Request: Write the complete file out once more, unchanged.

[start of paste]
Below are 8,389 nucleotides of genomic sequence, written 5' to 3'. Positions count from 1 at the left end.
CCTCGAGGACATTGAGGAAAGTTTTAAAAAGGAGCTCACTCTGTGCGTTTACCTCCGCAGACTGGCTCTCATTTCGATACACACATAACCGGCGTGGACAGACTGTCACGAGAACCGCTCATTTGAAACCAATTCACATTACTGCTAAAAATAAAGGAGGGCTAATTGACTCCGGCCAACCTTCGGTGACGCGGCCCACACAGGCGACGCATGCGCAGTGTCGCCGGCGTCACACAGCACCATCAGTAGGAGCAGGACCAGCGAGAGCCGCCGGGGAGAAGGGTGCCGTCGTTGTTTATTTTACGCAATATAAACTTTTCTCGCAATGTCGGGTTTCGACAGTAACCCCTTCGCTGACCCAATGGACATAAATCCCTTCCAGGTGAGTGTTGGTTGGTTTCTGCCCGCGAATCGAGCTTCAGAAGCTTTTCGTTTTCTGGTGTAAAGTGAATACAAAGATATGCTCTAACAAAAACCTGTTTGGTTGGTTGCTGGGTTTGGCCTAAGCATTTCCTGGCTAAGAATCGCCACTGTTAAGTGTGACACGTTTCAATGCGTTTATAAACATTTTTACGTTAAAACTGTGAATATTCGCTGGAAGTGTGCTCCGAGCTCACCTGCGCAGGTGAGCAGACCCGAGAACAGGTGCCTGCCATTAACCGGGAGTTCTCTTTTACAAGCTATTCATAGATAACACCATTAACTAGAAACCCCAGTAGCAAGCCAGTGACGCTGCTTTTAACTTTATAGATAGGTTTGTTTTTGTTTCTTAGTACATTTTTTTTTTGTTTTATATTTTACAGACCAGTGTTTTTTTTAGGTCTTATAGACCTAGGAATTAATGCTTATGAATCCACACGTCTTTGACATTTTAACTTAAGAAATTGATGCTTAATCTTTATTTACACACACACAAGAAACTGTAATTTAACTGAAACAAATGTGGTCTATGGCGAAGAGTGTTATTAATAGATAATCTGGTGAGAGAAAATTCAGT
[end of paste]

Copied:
Below are 8,389 nucleotides of genomic sequence, written 5' to 3'. Positions count from 1 at the left end.
CCTCGAGGACATTGAGGAAAGTTTTAAAAAGGAGCTCACTCTGTGCGTTTACCTCCGCAGACTGGCTCTCATTTCGATACACACATAACCGGCGTGGACAGACTGTCACGAGAACCGCTCATTTGAAACCAATTCACATTACTGCTAAAAATAAAGGAGGGCTAATTGACTCCGGCCAACCTTCGGTGACGCGGCCCACACAGGCGACGCATGCGCAGTGTCGCCGGCGTCACACAGCACCATCAGTAGGAGCAGGACCAGCGAGAGCCGCCGGGGAGAAGGGTGCCGTCGTTGTTTATTTTACGCAATATAAACTTTTCTCGCAATGTCGGGTTTCGACAGTAACCCCTTCGCTGACCCAATGGACATAAATCCCTTCCAGGTGAGTGTTGGTTGGTTTCTGCCCGCGAATCGAGCTTCAGAAGCTTTTCGTTTTCTGGTGTAAAGTGAATACAAAGATATGCTCTAACAAAAACCTGTTTGGTTGGTTGCTGGGTTTGGCCTAAGCATTTCCTGGCTAAGAATCGCCACTGTTAAGTGTGACACGTTTCAATGCGTTTATAAACATTTTTACGTTAAAACTGTGAATATTCGCTGGAAGTGTGCTCCGAGCTCACCTGCGCAGGTGAGCAGACCCGAGAACAGGTGCCTGCCATTAACCGGGAGTTCTCTTTTACAAGCTATTCATAGATAACACCATTAACTAGAAACCCCAGTAGCAAGCCAGTGACGCTGCTTTTAACTTTATAGATAGGTTTGTTTTTGTTTCTTAGTACATTTTTTTTTTGTTTTATATTTTACAGACCAGTGTTTTTTTTAGGTCTTATAGACCTAGGAATTAATGCTTATGAATCCACACGTCTTTGACATTTTAACTTAAGAAATTGATGCTTAATCTTTATTTACACACACACAAGAAACTGTAATTTAACTGAAACAAATGTGGTCTATGGCGAAGAGTGTTATTAATAGATAATCTGGTGAGAGAAAATTCAGT